A different approach is offered by Cahalan (1995) who wrote about exploring with clients what type of animal they are like, what are the animal’s traits, and how does this animal relate to client. Although this might feel strange at first, it can provide useful information, such as whether there is dissonance between their chosen animal, and how the therapist experiences the client (Cahalan, 1995). Depending on the client, Buzzell (2009a) asks about their relationship with the sacred, and if they have felt close to mysteries in life. This assessment is to determine “the role place and space play in this person’s life, and whether, how, and why, place and space are involved in the person’s conflicts” (Santostefano, 2008, p. 550), in addition to how humans and non-humans have contributed to the clients current struggles. According to Buzzell (2009a) clients are often surprised by these questions as they are more familiar with the impact of genetics, family dynamics, themselves, or neurochemicals; rather than how modern lifestyles can take a massive toll on an individual’s psyche. She also explores how they feel about the state of the world, and if they have children/grandchild, whether they imagine life will be easier or more challenging for them than their lives are (Buzzell, 2009a). According to Psychotherapist Chris Robertson (2012), the client’s struggles have manifested through personal and collective history, and some clients could be considered the designated clients for the earth, as they are particularly sensitive to hearing its message.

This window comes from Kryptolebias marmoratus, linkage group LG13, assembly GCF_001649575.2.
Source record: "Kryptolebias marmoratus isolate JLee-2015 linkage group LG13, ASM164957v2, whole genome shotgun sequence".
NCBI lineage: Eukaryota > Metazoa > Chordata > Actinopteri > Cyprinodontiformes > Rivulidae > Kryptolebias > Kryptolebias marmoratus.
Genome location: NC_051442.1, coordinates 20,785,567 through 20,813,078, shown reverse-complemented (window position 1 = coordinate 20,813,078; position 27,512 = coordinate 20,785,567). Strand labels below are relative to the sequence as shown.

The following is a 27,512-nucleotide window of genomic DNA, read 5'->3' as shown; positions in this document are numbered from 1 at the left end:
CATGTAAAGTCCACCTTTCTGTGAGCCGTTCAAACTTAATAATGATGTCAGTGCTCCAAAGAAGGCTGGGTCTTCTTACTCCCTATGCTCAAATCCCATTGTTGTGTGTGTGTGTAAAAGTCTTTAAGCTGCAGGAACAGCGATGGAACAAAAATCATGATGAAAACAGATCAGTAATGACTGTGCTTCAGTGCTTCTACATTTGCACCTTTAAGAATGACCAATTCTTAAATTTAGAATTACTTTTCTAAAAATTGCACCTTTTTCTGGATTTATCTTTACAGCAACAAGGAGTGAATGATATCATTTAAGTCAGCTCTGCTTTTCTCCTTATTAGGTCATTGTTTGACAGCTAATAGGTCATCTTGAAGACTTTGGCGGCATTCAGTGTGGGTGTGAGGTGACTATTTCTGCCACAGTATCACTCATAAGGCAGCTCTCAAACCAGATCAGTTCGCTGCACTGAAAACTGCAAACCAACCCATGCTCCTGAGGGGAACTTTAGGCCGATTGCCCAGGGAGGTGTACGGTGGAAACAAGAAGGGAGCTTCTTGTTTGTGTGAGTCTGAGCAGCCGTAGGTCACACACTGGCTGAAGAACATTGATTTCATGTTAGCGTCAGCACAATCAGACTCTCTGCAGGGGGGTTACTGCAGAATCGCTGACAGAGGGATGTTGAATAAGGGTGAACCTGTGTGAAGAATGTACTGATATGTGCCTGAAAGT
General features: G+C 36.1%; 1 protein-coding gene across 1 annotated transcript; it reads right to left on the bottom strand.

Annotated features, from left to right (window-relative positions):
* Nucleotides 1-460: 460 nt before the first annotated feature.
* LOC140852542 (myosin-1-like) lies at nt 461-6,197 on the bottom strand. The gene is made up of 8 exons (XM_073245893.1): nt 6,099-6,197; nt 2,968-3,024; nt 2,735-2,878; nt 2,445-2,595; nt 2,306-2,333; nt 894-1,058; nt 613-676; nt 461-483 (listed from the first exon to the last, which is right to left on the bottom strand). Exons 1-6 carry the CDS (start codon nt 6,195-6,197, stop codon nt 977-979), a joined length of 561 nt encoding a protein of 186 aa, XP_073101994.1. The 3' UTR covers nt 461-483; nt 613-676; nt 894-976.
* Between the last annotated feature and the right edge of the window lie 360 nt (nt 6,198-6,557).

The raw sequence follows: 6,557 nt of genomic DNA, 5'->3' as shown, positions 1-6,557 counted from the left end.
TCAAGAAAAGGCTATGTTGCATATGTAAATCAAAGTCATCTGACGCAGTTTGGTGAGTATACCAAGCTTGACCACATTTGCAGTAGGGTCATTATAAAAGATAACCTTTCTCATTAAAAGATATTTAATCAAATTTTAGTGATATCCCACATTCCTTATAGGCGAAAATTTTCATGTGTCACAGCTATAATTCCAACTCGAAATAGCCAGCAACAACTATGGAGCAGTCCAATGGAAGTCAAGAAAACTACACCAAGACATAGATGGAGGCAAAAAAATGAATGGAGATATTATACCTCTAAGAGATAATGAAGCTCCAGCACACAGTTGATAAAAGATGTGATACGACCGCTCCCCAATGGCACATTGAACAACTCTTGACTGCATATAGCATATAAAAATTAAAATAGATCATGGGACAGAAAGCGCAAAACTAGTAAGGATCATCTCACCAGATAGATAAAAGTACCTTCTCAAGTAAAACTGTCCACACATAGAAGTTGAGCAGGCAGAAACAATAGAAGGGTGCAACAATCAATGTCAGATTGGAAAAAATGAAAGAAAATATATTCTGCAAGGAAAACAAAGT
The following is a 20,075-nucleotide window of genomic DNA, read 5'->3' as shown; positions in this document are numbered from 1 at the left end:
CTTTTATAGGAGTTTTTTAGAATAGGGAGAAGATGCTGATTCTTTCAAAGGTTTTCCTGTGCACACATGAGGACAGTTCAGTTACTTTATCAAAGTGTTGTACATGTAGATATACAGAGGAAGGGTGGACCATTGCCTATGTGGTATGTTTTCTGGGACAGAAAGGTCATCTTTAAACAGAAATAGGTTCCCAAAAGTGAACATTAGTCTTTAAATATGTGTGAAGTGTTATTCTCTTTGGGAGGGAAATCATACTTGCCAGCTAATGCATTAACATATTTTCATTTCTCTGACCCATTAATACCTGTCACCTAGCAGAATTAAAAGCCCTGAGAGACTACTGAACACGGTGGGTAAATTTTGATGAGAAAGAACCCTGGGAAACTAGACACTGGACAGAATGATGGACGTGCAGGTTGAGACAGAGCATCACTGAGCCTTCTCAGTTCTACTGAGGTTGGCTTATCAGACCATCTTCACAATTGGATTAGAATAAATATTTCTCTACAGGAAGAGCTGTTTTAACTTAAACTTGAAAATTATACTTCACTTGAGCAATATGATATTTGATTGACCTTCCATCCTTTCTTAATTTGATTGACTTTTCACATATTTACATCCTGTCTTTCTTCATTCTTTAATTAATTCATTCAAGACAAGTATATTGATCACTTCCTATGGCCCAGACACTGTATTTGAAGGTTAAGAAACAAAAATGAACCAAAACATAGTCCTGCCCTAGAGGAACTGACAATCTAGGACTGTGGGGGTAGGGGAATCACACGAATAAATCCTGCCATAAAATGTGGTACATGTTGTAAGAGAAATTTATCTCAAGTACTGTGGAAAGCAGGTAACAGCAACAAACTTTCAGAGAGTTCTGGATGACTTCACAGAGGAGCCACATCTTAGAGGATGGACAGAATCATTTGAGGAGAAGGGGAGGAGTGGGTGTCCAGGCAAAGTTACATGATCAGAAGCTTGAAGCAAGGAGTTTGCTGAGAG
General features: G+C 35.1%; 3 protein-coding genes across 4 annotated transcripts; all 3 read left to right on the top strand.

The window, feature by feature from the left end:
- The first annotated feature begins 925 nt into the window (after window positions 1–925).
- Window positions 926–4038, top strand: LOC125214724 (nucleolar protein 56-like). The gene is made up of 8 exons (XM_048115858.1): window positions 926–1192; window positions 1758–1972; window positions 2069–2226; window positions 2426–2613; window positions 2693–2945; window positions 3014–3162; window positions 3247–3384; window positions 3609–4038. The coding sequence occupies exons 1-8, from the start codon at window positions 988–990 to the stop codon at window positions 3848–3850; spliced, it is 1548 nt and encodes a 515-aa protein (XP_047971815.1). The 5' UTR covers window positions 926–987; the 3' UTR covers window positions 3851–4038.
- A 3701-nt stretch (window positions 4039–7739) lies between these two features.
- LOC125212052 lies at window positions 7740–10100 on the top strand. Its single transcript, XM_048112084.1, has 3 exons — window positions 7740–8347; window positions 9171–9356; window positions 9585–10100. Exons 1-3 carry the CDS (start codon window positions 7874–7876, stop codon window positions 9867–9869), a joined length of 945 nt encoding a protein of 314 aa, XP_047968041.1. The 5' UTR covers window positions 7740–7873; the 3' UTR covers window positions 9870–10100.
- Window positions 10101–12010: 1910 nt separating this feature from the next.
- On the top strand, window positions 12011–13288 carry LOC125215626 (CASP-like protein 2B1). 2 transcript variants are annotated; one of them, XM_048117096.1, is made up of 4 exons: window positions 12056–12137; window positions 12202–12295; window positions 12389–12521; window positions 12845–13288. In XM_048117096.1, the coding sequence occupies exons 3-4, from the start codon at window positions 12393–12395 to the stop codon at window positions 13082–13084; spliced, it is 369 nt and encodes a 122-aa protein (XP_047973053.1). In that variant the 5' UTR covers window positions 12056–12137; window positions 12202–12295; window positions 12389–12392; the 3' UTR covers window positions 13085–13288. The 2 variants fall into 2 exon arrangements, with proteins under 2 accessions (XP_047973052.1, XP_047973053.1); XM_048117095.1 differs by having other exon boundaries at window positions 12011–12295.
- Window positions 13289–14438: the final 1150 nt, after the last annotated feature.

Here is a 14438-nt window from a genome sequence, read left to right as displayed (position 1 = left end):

Awareness and Practice
There are many ways for a client (or anyone) to practice connecting into the world and developing awareness, many of these ways utilise mindfulness techniques such as: meditation, drawing, looking, listening, writing, keeping a time-diary, simplifying lifestyles, having a weeklong media fast, and changing eating habits (Buzzell, 2009a; S. Conn, 1995; Gomes, 2012). Conn (1998) encourages clients to search for some form of connection with the natural world that feels restorative, and to focus on sources of nourishment. Therapy sessions can be as held walking in nature and allowing the client to feel drawn to places or objects, and voicing any associations or responses that arise. Conn (1998) would also help the client to develop an awareness of emotional states by taking time to discover a mindfulness practice that works for the client, and then having them practice it by describing a physical space, such as their apartment. Once their relationship is established, they spend a few sessions, or more if needed, talking about going outside, and exploring how the client feels it could help them. For instance, a client felt that going outside would help her to be able to hold contrasts or extremes, something she normally struggled with (S. Conn, 1998). In this example, the client appeared to find her emotional vulnerability soothed by nature, perhaps by seeing trees adapt and survive through rain and wind, or by expanding her awareness beyond her personal troubles. Based on this case example, I speculate that (for therapists who prefer to use diagnostic terms) some clients with borderline traits or personalities could also notice a similar soothing effect with exploring outdoor therapy.